A majority of Americans favor the death penalty for those convicted of murder, but support for the death penalty is as low as it has been in the past 40 years. A new Pew Research Center survey finds 56% favor the death penalty for people convicted of murder, while 38% are opposed.
The share supporting the death penalty has declined six percentage points, from 62%, since 2011. Throughout much of the 1980s and 90s, support for the death penalty often surpassed 70%. In a 1996 survey, 78% favored the death penalty, while just 18% were opposed.
Much of the decline in support over the past two decades has come among Democrats. Currently, just 40% of Democrats favor the death penalty, while 56% are opposed. In 1996, Democrats favored capital punishment by a wide margin (71% to 25%).
There has been much less change in opinions among Republicans: 77% favor the death penalty, down from 87% in 1996. The share of independents who favor the death penalty has fallen 22 points over this period, from 79% to 57%.
The latest national survey by the Pew Research Center, conducted Mar. 25-29 among 1,500 adults, finds widespread doubts about how the death penalty is applied and whether it deters serious crime. Yet a majority (63%) says that when someone commits a crime like murder, the death penalty is morally justified; just 31% say it is morally wrong, even in cases of murder.
At the same time, 71% of Americans say there is some risk that an innocent person will be put to death. Only about a quarter (26%) say there are adequate safeguards in place to make sure that does not happen.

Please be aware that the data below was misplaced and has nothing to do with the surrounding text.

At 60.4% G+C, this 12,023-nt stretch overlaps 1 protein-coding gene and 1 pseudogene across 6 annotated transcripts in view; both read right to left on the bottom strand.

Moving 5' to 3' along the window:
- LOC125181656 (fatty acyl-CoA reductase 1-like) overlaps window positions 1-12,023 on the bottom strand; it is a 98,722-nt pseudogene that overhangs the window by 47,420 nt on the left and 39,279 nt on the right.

About six-in-ten (61%) say the death penalty does not deter people from committing serious crimes; 35% say it does deter serious crime.
And about half (52%) say that minorities are more likely than whites to be sentenced to death for similar crimes; fewer (41%) think that whites and minorities are equally likely to be sentenced for similar .
The survey also finds that Americans are relatively unaware about whether the number of death penalty executions taking place in the U.S. has changed in recent years. According to U.S. Justice Department records the number of prisoners executed in the last 10 years has declined.
Overall, about three-in-ten Americans (31%) think the number of prisoners put to death in the U.S. has been decreasing. And a quarter (25%) say that the number of people put to death has stayed about the same in the past ten years. Fewer say that it has increased (21%) and about a quarter do not offer an answer (23%).
Opinions of the Death Penalty
The share of women who favor the death penalty has fallen 10 points since 2011, while men’s views have shown virtually no change. Men are now 15 points more likely than women to favor the death penalty (64% vs. 49%). Four years ago, the gender difference was much more modest (65% of men favored the death penalty, as did 59% of women).
The balance of opinion on the death penalty among Democrats has shifted since 2011: 56% now oppose the death penalty, while 40% favor it. Four years ago, more Democrats favored (49%) than opposed (43%) the death penalty. By contrast, opinion of the death penalty is virtually unchanged among Republicans (77% favor now, 79% in 2011).
Democrats continue to be ideologically divided over the death penalty. Nearly half of conservative and moderate Democrats (48%) favor it, compared with 29% of liberals. Among Republicans, conservative Republicans are as likely as moderate and liberal Republicans to favor the death penalty (77% each).